The United Nations University builds its activities on a range of programmes and institutes across the world. The Fisheries Training Programme, supported by its main sponsor, the Government of Iceland pledges to continue to provide scientific and technological knowledge in its search for sustainability in the use of fisheries and aquaculture. Essential areas of emphasis in making sustainable fisheries possible are research and education in policy making, fisheries sector development, stock assessment, fish handling and processing, and aquaculture which is a key growth area. It is crucial to focus considerable effort in developing countries in all these areas.
Achieving SDG 14, on the oceans and its resources, is important to several other SDGs. The Fisheries Training Programme is working towards more intersectoral projects, thereby making contributions to reducing hunger and poverty, providing a good education for men and women, reducing inequality, ensuring safe resilient lives and lifestyles for both men and women. These are all important actions that have been undertaken by past fellows of our six months post-graduate training in Iceland, as they have returned to their positions across 50 countries over the last 20 years. Evaluation activities have highlighted critical areas of development and the improvements in the next fifteen years will come from close cooperation between specialists in Iceland and elsewhere. Partnerships have been developed in research and training and both Iceland and partner countries commit themselves to the sustainability of one of the most precious resources, fisheries, available to society. Furthering the expertise and knowledge of fisheries specialists in a broad and diverse global network will put sustainable fisheries within reach in both developing and developed countries.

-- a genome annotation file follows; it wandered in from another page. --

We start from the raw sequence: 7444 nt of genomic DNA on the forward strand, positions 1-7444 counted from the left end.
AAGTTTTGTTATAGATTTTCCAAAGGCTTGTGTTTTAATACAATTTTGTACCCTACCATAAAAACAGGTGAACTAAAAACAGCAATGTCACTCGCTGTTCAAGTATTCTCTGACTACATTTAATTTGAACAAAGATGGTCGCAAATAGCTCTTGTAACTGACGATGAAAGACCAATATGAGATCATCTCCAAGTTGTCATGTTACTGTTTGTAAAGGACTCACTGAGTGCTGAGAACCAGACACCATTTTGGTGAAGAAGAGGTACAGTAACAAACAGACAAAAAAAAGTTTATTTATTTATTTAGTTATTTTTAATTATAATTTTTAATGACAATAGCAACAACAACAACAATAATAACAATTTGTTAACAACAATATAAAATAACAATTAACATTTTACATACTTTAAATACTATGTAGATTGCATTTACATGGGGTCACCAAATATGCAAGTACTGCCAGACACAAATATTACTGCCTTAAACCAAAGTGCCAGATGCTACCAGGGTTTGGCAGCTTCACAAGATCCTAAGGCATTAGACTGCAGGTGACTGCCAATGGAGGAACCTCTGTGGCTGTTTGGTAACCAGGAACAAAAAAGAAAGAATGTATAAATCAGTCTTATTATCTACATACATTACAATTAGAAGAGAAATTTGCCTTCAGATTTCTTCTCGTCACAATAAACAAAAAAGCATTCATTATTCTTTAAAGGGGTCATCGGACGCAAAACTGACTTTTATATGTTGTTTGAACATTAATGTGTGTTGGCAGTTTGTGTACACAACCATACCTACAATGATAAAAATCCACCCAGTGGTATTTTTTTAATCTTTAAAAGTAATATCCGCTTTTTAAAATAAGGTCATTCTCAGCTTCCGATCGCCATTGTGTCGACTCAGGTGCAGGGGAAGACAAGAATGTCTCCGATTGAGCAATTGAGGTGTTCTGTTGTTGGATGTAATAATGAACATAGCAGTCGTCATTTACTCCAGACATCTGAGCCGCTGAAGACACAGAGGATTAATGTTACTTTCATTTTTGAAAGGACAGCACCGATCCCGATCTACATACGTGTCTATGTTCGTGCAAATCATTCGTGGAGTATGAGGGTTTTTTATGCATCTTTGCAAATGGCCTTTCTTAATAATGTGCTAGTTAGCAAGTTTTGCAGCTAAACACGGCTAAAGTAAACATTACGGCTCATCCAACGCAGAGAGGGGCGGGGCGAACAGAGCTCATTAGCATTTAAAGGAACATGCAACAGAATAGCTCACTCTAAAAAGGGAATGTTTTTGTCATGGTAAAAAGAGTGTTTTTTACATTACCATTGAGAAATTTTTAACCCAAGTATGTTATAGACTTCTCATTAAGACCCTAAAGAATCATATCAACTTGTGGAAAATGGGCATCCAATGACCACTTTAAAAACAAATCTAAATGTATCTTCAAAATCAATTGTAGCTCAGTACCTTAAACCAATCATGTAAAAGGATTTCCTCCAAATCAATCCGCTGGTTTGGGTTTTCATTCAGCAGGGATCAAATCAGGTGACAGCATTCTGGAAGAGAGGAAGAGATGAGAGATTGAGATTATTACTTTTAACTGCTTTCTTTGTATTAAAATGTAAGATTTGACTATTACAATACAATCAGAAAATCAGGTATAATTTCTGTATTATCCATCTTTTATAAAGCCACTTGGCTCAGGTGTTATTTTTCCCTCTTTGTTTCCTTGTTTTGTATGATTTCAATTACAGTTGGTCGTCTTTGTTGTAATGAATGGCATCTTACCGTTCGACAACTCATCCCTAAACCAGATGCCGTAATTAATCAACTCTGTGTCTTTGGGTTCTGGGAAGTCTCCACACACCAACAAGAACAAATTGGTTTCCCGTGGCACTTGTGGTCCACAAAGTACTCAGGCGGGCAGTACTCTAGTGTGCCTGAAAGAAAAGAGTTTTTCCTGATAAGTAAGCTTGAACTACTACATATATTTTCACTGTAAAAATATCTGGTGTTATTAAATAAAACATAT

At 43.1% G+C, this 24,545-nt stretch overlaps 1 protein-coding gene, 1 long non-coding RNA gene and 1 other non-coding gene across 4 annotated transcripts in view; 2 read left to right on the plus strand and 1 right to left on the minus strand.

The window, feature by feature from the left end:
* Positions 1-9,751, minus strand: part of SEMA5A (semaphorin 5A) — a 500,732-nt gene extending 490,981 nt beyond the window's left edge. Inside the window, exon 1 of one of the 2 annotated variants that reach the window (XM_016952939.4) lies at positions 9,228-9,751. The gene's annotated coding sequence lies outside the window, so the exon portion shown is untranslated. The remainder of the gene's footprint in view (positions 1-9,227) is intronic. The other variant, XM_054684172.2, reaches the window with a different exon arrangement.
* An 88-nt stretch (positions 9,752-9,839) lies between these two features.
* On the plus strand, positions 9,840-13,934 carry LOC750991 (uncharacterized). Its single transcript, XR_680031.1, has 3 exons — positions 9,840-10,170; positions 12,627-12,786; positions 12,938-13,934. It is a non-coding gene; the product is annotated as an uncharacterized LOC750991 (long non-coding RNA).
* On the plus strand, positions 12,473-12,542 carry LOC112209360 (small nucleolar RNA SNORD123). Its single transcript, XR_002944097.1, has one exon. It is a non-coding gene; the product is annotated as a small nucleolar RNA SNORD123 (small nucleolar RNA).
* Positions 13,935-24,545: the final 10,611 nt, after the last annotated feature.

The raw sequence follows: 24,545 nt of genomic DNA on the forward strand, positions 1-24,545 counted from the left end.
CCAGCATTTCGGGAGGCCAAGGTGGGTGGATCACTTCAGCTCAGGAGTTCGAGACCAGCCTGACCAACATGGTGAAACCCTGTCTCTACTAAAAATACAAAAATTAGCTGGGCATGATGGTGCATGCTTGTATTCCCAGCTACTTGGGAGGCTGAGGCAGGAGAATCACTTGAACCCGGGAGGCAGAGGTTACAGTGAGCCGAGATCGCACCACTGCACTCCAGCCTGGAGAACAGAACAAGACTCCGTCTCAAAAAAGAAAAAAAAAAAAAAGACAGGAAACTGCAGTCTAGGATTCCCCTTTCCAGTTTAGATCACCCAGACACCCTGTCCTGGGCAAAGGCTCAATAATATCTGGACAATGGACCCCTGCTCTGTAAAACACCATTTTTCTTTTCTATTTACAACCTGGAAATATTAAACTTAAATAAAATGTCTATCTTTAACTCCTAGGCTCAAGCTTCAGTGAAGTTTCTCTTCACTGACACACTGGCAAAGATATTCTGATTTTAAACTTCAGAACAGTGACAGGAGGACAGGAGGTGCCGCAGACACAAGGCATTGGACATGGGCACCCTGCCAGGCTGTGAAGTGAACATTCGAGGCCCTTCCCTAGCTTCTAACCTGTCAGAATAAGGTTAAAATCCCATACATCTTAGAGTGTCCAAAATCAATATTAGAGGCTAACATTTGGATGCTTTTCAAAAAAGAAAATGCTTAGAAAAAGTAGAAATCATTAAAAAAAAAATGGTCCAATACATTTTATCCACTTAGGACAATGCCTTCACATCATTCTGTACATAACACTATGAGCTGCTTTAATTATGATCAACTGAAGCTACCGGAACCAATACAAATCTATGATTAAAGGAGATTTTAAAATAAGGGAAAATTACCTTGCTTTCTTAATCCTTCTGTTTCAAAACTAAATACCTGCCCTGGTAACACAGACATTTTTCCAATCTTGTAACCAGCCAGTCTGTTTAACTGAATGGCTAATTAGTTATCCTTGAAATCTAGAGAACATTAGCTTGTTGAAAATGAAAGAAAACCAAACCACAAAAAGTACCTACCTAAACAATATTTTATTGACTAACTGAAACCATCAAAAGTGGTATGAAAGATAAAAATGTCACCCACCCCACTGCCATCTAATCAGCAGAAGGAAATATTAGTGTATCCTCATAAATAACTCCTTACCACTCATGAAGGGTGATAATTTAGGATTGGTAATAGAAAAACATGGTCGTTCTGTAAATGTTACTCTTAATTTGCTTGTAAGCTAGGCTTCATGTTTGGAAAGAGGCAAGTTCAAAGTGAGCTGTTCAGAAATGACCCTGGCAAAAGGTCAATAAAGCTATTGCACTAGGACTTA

This voluntary commitment builds upon the established partnership between the UNU-FTP and the Caribbean Regional Fisheries Mechanism and our continuing focus on partnership in other SIDS countries. This commitment aims to address targets 14.4 and 14.7 under SDG 14. UNU-FTP commits to creating targeted training activities for fisheries scientists, managers, and policymakers in the developing countries. Through an institutional capacity building approach, UNU-FTP will collaborate with partners to identify priority areas related to fisheries management and will create tailor-made regional short courses to address these needs in cooperation with local partners and institutions. UNU-FTP will also provide rigorous, post-graduate level training on relevant topics to selected fisheries professionals from SIDS countries in areas which may include fisheries stock assessment, fish handling and processing, fisheries policy and industry management, or aquaculture. Specific topics of research and training will be identified through dialogue with partners and will take into consideration their priorities and aim to establish synergies with other development activities.
By 2020, effectively regulate harvesting and end overfishing, illegal, unreported and unregulated fishing and destructive fishing practices and implement science-based management plans, in order to restore fish stocks in the shortest time feasible, at least to levels that can produce maximum sustainable yield as determined by their biological characteristics
Type of commitment
- Other (please specify): capacity building
By 2030, increase the economic benefits to Small Island developing States and least developed countries from the sustainable use of marine resources, including through sustainable management of fisheries, aquaculture and tourism
Type of commitment
- Economic benefits from sustainable fisheries
- Other : Capacity building